In his first term, President Obama introduced the Race to the Top competitive grant program to encourage reform of public schools. Now at the start of his second term, researchers from the Brookings Institution are recommending a similar program to spur reform of colleges and universities that teach people ready to work.
The cutely named “Race to the Shop” is envisioned as a $150 million competition that would let cities and states vie for federal funding to support long-term strategic investment in workforce development for the advanced manufacturing sector. In a prepared statement released with the briefs this week, co-author Bruce Katz describes it as a response to “one of the major barriers threatening the resurgence of U.S. manufacturing: the lack of educated workers with the skills necessary for today’s advanced industry.” (Disclosure: Katz is a member of Next City’s board).
The policy recommendation is one of three focused on strengthening the American manufacturing sector — a sctor that disproportionately affects cities (79.5 percent of manufacturing jobs are located in major metropolitan areas). By strengthening manufacturing, the briefs’ authors hope the polices will help to, among other things, ensure “that the economy actually works for working families.”
The ideas pivot on the notion that federal funding could be better steered to local projects in emerging manufacturing sectors that offer long-term social benefit as well as profit. Current practices with their “emphasis on shorter-term rates of return,” the report notes, have “served to depress investments.”
To that end, one of the proposals recommend congressional funding of at least 25 advanced industry innovation hubs themed around specific interests, some of which have an environmental silver lining such as carbon capture and storage. Modeled after the Department of Energy’s Energy Innovation Hubs program, which has its flagship site in Philadelphia, and the Department of Commerce’s National Network for Manufacturing Innovation (NNMI), spotlighted in a coming Forefront story story, the hubs would be industry-led alliances of public, private and academic actors organized regionally.
The third proposal, “U.S. Manufacturing Universities” presents a vision of federal funding for designated higher education institutions to specialize in the training of engineers for manufacturing firms. This is an opportunity to directly create good jobs, as American industry often complains about a deficit of practical engineers because our higher education system is training too few in comparison with competitors in the developed world. The proposal would provide $25 million annually to each of the 20 participating universities, which would be required to work much more closely with industry (including doctoral programs that would basically service as apprenticeship programs).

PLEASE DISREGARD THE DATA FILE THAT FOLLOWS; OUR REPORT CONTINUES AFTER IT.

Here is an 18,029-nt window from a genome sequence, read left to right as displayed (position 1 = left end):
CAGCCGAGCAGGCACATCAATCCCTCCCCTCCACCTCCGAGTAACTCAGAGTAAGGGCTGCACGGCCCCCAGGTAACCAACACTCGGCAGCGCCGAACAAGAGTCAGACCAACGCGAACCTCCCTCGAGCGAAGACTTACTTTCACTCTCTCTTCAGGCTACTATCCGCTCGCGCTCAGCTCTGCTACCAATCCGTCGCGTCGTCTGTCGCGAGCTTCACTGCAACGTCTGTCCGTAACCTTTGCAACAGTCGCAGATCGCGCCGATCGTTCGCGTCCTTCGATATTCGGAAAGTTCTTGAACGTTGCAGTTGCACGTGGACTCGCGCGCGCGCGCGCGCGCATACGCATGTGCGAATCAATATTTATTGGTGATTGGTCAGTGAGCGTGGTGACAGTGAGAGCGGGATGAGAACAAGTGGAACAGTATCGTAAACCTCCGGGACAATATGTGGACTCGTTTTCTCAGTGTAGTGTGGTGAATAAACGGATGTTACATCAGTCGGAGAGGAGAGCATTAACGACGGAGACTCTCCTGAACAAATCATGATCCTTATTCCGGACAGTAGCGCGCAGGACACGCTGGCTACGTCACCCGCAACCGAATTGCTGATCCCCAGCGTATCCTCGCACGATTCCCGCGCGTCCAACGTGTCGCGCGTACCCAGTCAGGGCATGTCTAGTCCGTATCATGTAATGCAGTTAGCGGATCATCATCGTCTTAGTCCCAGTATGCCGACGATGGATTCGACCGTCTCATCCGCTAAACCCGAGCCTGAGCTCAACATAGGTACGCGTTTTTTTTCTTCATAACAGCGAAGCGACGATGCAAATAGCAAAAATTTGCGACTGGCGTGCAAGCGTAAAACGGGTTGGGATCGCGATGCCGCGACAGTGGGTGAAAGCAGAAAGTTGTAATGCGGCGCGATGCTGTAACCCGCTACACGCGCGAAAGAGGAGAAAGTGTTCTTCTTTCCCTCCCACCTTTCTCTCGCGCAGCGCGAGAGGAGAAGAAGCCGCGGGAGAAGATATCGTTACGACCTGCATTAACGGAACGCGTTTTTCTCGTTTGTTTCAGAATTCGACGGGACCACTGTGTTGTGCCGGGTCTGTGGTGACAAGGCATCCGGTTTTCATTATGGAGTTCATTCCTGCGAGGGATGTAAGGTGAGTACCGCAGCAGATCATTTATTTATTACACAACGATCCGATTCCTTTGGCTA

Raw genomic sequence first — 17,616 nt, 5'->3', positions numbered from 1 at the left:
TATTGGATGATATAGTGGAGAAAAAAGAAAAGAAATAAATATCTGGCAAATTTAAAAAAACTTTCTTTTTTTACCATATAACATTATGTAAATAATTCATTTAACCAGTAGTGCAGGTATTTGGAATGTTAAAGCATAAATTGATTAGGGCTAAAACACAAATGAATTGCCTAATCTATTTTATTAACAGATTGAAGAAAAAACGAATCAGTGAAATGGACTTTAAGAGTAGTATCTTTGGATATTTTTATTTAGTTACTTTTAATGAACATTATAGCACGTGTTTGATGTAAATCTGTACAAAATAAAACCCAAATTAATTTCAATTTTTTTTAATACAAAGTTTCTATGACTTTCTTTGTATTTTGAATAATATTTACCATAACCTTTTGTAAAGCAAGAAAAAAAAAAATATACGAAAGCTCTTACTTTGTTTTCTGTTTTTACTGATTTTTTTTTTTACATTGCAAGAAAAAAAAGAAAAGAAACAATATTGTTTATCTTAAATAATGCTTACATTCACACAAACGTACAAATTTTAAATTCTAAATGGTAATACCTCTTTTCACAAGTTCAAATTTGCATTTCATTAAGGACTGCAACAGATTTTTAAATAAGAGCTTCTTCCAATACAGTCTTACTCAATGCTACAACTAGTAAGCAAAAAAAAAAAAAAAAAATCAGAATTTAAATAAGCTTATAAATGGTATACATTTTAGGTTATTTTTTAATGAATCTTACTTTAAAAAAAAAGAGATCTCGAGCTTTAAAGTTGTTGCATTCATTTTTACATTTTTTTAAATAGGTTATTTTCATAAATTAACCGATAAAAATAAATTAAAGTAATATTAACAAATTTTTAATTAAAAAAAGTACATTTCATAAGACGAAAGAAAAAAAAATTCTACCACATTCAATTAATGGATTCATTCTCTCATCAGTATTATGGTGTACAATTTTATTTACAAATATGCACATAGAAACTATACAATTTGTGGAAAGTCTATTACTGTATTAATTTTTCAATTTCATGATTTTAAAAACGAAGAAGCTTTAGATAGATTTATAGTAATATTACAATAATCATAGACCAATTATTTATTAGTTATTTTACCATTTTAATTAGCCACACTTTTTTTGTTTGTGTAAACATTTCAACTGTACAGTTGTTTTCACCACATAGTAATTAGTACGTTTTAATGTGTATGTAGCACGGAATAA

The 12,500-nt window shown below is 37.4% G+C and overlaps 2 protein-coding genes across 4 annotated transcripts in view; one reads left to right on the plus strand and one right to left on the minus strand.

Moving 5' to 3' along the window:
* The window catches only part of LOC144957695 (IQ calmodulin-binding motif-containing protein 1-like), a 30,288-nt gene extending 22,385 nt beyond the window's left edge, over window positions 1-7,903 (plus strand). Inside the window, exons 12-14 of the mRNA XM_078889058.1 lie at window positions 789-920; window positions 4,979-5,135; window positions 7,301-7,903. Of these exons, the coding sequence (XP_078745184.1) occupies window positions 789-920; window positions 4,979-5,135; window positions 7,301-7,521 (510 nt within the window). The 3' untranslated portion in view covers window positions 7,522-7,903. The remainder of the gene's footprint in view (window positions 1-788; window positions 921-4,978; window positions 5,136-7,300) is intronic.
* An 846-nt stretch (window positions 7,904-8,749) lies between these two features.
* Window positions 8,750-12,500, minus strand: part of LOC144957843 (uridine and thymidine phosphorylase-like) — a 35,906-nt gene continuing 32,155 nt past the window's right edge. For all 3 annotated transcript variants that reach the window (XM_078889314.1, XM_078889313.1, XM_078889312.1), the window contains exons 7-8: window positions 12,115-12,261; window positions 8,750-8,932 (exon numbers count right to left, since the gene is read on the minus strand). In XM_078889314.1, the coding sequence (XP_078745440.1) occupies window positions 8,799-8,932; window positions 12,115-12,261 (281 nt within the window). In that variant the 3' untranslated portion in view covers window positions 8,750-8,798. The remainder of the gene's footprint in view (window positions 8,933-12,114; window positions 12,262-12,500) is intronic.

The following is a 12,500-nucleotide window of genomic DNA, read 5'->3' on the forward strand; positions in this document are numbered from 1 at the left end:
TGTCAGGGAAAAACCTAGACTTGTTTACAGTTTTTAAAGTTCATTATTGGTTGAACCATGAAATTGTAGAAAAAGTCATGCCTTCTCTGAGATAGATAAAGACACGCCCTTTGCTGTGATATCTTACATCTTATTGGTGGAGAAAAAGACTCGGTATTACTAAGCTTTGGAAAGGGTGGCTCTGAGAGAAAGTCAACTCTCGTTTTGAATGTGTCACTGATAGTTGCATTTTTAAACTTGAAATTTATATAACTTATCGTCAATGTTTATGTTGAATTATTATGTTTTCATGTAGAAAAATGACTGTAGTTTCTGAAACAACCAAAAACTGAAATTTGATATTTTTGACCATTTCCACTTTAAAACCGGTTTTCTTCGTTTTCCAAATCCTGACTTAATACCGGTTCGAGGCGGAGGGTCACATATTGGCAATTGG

The briefs are certainly timely. The demise of U.S. manufacturing was a major theme in the 2012 election and with the recession not turning around as fast as anyone would like, few would argue with ideas for job training. Furthermore, a recent report from the McKinsey Global Institute indicates that high-tech employment will (and already does) make up a larger portion of manufacturing jobs as capital invests in greater levels of automation.
But what that means is that high-tech work, rather than the low-skill labor of the 20th century, will comprise an ever greater share of the relatively scarce manufacturing jobs of the future. Further incentives for R&D are likely to accelerate these trends as companies find more ways to automate production.
Brookings’ policy proposals would certainly be good for manufacturers and institutions of higher education, as well as those fortunate enough to land a manufacturing job — and one that isn’t paying $7.50 an hour. Brookings’ experts want manufacturing to “spawn new, good-paying jobs and industries and aid the nation’s recovery through its huge employment multiplier effects.” But there aren’t as many manufacturing jobs as there used to be, no matter how prevalent “re-shoring” becomes, and those that do exist are increasingly stratified into higher skill, highly paid jobs and low-skilled, low paid jobs, like the rest of the American economy.